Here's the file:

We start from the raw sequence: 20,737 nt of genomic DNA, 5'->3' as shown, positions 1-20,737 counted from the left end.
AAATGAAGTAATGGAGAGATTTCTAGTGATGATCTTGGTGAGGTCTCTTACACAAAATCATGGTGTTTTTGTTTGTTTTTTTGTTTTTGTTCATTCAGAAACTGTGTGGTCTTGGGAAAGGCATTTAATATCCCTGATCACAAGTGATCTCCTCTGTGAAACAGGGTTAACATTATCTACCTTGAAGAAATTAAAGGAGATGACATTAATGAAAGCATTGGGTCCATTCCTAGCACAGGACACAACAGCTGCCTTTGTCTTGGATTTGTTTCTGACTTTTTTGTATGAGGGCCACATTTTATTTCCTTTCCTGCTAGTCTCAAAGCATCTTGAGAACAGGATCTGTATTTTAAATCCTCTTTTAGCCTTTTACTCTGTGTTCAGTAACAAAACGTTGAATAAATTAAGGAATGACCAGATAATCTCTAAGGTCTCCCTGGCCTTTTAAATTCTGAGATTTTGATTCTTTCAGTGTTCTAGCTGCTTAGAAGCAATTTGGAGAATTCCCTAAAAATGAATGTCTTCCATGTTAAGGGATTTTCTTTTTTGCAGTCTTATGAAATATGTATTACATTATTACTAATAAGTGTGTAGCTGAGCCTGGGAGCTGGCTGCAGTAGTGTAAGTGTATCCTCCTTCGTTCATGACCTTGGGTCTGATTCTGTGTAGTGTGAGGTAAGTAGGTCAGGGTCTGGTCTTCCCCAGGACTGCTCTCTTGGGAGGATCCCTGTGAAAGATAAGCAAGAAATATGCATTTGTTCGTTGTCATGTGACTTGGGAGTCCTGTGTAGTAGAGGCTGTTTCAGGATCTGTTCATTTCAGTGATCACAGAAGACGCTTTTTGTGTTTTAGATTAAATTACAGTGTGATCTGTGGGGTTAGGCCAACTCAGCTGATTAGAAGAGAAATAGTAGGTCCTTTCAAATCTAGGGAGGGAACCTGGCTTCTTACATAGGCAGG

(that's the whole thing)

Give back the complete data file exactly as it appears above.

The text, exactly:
We start from the raw sequence: 20,737 nt of genomic DNA, 5'->3' as shown, positions 1-20,737 counted from the left end.
AAATGAAGTAATGGAGAGATTTCTAGTGATGATCTTGGTGAGGTCTCTTACACAAAATCATGGTGTTTTTGTTTGTTTTTTTGTTTTTGTTCATTCAGAAACTGTGTGGTCTTGGGAAAGGCATTTAATATCCCTGATCACAAGTGATCTCCTCTGTGAAACAGGGTTAACATTATCTACCTTGAAGAAATTAAAGGAGATGACATTAATGAAAGCATTGGGTCCATTCCTAGCACAGGACACAACAGCTGCCTTTGTCTTGGATTTGTTTCTGACTTTTTTGTATGAGGGCCACATTTTATTTCCTTTCCTGCTAGTCTCAAAGCATCTTGAGAACAGGATCTGTATTTTAAATCCTCTTTTAGCCTTTTACTCTGTGTTCAGTAACAAAACGTTGAATAAATTAAGGAATGACCAGATAATCTCTAAGGTCTCCCTGGCCTTTTAAATTCTGAGATTTTGATTCTTTCAGTGTTCTAGCTGCTTAGAAGCAATTTGGAGAATTCCCTAAAAATGAATGTCTTCCATGTTAAGGGATTTTCTTTTTTGCAGTCTTATGAAATATGTATTACATTATTACTAATAAGTGTGTAGCTGAGCCTGGGAGCTGGCTGCAGTAGTGTAAGTGTATCCTCCTTCGTTCATGACCTTGGGTCTGATTCTGTGTAGTGTGAGGTAAGTAGGTCAGGGTCTGGTCTTCCCCAGGACTGCTCTCTTGGGAGGATCCCTGTGAAAGATAAGCAAGAAATATGCATTTGTTCGTTGTCATGTGACTTGGGAGTCCTGTGTAGTAGAGGCTGTTTCAGGATCTGTTCATTTCAGTGATCACAGAAGACGCTTTTTGTGTTTTAGATTAAATTACAGTGTGATCTGTGGGGTTAGGCCAACTCAGCTGATTAGAAGAGAAATAGTAGGTCCTTTCAAATCTAGGGAGGGAACCTGGCTTCTTACATAGGCAGG